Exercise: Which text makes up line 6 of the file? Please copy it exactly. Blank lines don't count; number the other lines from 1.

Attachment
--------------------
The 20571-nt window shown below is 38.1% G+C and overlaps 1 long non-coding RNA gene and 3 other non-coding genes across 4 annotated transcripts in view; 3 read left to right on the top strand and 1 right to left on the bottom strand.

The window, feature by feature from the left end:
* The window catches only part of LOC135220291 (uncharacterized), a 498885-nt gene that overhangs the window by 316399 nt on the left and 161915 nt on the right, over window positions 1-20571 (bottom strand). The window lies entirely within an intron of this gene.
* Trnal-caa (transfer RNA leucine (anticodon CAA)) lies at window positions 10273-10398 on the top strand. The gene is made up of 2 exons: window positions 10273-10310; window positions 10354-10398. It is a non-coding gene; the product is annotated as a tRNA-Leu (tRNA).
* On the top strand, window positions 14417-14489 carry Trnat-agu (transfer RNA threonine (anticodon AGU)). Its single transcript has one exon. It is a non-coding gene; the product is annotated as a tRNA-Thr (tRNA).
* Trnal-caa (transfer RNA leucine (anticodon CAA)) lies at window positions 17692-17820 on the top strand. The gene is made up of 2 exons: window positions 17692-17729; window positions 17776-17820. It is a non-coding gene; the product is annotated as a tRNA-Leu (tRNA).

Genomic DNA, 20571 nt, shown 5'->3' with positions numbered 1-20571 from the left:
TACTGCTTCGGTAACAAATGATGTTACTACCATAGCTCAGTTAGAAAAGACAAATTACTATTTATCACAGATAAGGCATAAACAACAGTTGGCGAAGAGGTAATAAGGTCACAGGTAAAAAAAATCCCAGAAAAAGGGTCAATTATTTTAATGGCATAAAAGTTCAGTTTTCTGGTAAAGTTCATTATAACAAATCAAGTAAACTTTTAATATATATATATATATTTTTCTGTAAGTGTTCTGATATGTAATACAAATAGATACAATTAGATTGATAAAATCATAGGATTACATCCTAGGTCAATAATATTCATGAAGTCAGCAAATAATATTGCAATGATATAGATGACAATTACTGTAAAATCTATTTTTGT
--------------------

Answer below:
* Trnal-caa (transfer RNA leucine (anticodon CAA)) lies at window positions 17692-17820 on the top strand. The gene is made up of 2 exons: window positions 17692-17729; window positions 17776-17820. It is a non-coding gene; the product is annotated as a tRNA-Leu (tRNA).